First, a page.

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Broadcasting Minister Clare Curran won’t resign over RNZ meeting with Carol Hirschfeld

28/03/2018

A comprehensive report from RNZ

Jane Patterson of RNZ reports earlier this afternoon

Clare Curran says she has no intention of resigning as Broadcasting Minister, in the wake of the controversy of her meeting with the former RNZ head of news Carol Hirschfeld.

Ms Hirschfeld resigned after repeatedly misleading RNZ chief executive Paul Thompson about the nature of the meeting.

Ms Curran has come under pressure after initially failing to disclose the breakfast meeting in response to parliamentary questions last December.

She corrected her response but later told Parliament it was not declared as she viewed it as an informal discussion.

Listen:

Speaking in Auckland this morning she denied there was any cover-up, as alleged by the National Party, and was not deliberately vague in her diary entry and comments.

“I think I’ve been really, really open about what happened, how it happened, I’ve just released the texts between myself and Ms Hirschfeld.”

There was no reason for her to resign as minister, she said.

“It was a meeting that I didn’t consider inappropriate at the time, it wasn’t a secret meeting and once I’d corrected my answer in Parliament I don’t think there’s actually any other issues.”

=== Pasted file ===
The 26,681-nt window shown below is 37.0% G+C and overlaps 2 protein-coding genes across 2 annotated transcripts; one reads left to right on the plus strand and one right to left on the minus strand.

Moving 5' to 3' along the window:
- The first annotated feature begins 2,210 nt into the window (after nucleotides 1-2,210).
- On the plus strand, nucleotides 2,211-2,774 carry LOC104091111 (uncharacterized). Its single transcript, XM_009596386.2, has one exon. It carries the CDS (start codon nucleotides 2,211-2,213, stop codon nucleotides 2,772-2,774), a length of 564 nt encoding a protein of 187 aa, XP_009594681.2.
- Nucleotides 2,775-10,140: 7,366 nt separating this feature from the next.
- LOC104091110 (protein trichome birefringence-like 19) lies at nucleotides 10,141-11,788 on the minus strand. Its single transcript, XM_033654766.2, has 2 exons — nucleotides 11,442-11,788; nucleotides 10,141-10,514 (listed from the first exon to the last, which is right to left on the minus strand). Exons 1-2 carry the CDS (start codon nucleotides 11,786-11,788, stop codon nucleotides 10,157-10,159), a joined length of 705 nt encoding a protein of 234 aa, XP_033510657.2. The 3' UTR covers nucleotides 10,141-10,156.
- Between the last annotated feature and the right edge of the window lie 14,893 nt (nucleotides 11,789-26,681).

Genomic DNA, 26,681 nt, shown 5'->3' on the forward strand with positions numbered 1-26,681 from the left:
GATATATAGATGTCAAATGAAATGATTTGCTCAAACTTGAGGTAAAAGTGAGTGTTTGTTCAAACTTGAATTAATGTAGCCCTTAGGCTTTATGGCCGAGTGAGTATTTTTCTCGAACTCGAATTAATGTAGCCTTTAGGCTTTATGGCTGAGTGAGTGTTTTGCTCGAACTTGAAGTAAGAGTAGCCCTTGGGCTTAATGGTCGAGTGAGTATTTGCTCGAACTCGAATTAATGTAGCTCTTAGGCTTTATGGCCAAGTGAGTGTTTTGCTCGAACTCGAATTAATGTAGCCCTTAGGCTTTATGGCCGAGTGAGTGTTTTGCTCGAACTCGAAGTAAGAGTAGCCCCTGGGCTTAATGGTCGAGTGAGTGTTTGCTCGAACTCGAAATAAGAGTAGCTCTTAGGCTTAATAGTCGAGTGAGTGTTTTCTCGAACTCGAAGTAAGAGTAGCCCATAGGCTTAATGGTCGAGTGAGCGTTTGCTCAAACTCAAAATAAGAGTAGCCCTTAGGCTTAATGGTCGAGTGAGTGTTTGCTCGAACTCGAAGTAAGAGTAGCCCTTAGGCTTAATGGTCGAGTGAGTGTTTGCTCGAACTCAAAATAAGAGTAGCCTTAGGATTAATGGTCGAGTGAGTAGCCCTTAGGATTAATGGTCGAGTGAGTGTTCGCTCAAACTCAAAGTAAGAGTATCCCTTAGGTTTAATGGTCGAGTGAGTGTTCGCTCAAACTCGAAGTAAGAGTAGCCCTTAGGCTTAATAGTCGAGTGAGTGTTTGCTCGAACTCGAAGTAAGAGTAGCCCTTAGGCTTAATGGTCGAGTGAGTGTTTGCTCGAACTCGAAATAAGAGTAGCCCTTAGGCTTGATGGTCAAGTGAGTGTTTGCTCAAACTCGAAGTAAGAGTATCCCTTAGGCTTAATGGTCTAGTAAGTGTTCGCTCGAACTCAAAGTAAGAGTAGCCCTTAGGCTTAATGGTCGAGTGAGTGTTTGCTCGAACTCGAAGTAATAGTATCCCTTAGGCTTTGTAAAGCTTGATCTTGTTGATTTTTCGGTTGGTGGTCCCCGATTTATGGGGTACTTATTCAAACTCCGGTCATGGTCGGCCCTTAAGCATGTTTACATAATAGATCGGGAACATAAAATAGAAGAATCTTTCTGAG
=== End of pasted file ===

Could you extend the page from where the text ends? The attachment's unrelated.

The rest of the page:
She rejected any suggestion it was a clandestine meeting.

“I don’t see how having a meeting in one of Wellington’s busiest cafes can ever be considered a secret meeting.”

She and Hirschfeld had “high level” discussions about the future of the media, RNZ funding and the government’s plans for broadcasting.

Ms Curran said she was not reconsidering RNZ+ policy, or the approach the government intended to take, as a result of the controversy.

She described her relationship with Ms Hirschfeld as “friendly acquaintances”.

Her resignation was a “huge shame” for the media industry.

“As such a highly respected, long-serving member of the media sector.”

Ms Curran said as far as she was aware there were no other undeclared meetings involving her or her staff with RNZ

employees.

RNZ have run numerous reports on this issue, to their credit.

Reading the report above and listening to Curran, something still does not seem right.

The questions Adam raised in this post remain.

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